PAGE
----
The Pittilo report is critical for what happens next
Acupuncture and Chinese Herbal Medicine are not subject to statutory regulation at present, so one would suppose that these degrees will close their doors too. However the infamous Pittilo report has proposed that they should become regulated by the Health Professions Council (HPC). The many problems of the Pittilo report have been documented here, in “A very bad report: gamma minus for the vice-chancellor“. There was also a high-profile critique of the report in The Times (and on this blog).
The HPC has, as one of its criteria for regulation, “evidence-based practice”. Disgracefully, the HPC has already shown its willingness to ignore its own rules and to act as statutory regulator for Acupuncture and Chinese Herbal medicine. This rather disgraceful behaviour is documented in “Health Professions Council ignores its own rules: the result is nonsense“.
The UCLAN report seems to assume that the recommendations of the Pittilo report will be accepted. But the long-awaited consultation has still not opened. We can be sure that when it does, the opposition to it will be very strong indeed.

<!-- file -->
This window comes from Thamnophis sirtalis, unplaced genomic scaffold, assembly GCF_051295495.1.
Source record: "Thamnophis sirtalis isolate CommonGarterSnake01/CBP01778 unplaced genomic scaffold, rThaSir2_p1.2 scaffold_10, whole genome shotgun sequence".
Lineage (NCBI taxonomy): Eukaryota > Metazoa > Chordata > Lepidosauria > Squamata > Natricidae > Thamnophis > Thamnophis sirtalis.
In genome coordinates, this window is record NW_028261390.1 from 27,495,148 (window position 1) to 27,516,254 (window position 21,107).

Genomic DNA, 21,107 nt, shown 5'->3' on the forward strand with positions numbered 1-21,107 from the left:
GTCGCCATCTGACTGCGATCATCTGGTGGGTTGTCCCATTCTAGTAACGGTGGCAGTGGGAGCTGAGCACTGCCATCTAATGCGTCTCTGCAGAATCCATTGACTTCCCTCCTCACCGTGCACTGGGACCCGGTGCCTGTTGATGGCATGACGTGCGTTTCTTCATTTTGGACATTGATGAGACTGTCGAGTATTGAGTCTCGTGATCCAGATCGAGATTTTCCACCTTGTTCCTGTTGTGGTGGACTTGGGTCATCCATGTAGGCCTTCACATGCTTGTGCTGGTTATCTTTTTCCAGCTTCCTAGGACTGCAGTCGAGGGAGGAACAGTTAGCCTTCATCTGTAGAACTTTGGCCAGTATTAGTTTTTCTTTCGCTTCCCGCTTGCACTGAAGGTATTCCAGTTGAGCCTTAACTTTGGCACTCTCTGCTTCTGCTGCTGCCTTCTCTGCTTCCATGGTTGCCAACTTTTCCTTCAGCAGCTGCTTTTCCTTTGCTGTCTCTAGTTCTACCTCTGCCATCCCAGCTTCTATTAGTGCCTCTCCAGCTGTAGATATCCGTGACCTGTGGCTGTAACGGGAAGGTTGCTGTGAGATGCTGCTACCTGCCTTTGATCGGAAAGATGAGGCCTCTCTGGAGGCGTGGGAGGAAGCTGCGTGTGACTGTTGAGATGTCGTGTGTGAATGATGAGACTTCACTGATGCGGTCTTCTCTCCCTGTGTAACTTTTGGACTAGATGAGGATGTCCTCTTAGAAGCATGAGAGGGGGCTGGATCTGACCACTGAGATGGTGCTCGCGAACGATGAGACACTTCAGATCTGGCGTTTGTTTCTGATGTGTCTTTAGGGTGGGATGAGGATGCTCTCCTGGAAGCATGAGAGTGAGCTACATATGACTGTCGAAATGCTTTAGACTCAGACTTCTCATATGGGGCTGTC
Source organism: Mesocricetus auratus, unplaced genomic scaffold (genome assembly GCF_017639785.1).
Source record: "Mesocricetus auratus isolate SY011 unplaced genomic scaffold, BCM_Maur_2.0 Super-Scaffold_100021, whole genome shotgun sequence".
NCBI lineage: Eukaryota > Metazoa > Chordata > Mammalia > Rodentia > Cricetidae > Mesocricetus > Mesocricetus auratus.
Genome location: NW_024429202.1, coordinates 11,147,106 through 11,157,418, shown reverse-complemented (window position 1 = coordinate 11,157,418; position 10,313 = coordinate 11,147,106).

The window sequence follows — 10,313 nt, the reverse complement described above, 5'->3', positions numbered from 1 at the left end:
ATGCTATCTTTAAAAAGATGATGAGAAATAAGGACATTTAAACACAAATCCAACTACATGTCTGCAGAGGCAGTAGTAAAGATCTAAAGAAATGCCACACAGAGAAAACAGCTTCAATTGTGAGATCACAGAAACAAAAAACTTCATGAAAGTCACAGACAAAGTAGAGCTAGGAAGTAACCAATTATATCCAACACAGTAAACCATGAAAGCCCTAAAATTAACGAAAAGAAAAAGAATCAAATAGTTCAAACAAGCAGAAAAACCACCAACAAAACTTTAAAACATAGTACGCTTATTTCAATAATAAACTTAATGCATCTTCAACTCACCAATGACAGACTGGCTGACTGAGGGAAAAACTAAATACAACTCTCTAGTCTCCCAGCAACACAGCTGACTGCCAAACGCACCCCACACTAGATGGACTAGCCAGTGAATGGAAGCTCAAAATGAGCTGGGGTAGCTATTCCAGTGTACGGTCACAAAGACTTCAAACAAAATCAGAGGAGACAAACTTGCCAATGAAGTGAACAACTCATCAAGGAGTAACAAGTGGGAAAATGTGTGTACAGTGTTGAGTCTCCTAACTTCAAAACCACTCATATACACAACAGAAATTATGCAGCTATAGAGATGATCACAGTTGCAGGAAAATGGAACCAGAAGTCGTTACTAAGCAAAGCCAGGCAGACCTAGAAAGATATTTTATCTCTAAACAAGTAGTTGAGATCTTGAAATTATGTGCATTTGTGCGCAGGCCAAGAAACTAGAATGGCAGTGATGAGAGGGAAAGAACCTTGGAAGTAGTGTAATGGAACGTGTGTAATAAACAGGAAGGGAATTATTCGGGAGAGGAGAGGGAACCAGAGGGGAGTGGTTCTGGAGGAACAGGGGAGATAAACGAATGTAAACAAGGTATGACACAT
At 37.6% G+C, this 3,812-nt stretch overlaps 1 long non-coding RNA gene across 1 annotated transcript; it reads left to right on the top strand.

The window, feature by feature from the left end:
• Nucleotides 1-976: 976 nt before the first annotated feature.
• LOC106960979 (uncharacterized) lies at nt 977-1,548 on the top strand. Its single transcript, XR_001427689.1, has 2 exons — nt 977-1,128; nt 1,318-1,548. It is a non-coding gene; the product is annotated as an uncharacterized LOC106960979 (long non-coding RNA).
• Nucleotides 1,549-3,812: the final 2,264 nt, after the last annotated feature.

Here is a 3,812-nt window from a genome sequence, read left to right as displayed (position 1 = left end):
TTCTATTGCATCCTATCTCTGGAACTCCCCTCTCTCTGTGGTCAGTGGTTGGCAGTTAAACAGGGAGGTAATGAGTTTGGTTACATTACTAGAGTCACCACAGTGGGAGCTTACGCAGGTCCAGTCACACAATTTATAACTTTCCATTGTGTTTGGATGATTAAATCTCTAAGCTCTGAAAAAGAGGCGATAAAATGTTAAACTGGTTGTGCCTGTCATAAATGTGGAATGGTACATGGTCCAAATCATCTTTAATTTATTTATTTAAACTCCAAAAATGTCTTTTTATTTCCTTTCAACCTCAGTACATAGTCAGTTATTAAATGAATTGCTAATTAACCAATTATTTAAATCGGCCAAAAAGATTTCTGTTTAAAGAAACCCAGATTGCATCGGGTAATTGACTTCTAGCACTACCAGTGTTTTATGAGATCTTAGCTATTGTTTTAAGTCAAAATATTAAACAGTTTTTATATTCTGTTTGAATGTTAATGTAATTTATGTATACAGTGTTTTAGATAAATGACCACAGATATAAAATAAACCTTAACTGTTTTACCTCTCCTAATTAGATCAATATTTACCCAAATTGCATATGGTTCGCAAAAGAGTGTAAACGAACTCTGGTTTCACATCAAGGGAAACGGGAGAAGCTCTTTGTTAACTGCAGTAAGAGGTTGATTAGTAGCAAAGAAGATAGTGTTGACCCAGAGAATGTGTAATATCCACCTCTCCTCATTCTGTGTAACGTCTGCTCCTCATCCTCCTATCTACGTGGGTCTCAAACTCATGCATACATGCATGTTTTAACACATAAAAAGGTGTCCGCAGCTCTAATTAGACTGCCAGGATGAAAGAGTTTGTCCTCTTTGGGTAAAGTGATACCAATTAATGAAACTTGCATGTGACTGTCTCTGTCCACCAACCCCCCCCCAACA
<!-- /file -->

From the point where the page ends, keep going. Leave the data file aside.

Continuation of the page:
The report in full
Here are a few comments on the report itself. Download the full report (as of July 15th).
i have to say that when I visited Preston to give evidence, my views seem to be treated seriously, even sympathetically, so it was a great disappointment to see the outcome. So what’s wrong? The major disaster is declared early in the report.
Section 2, Context
The debate is centred on a number of key themes which relate to:-
1. The quality of and/or absence of an evidence base to support claims of the efficacy and benefits of such treatments, linked to issues of public safety/protection and professional regulation.
Sounds good. What matters about any sort of medicine is whether or not it works and whether it is safe. It therefore verges on the incredible that we read in section 4.1
“conclusions from research into the efficacy of the various CAM’s are outside the remit of this report.”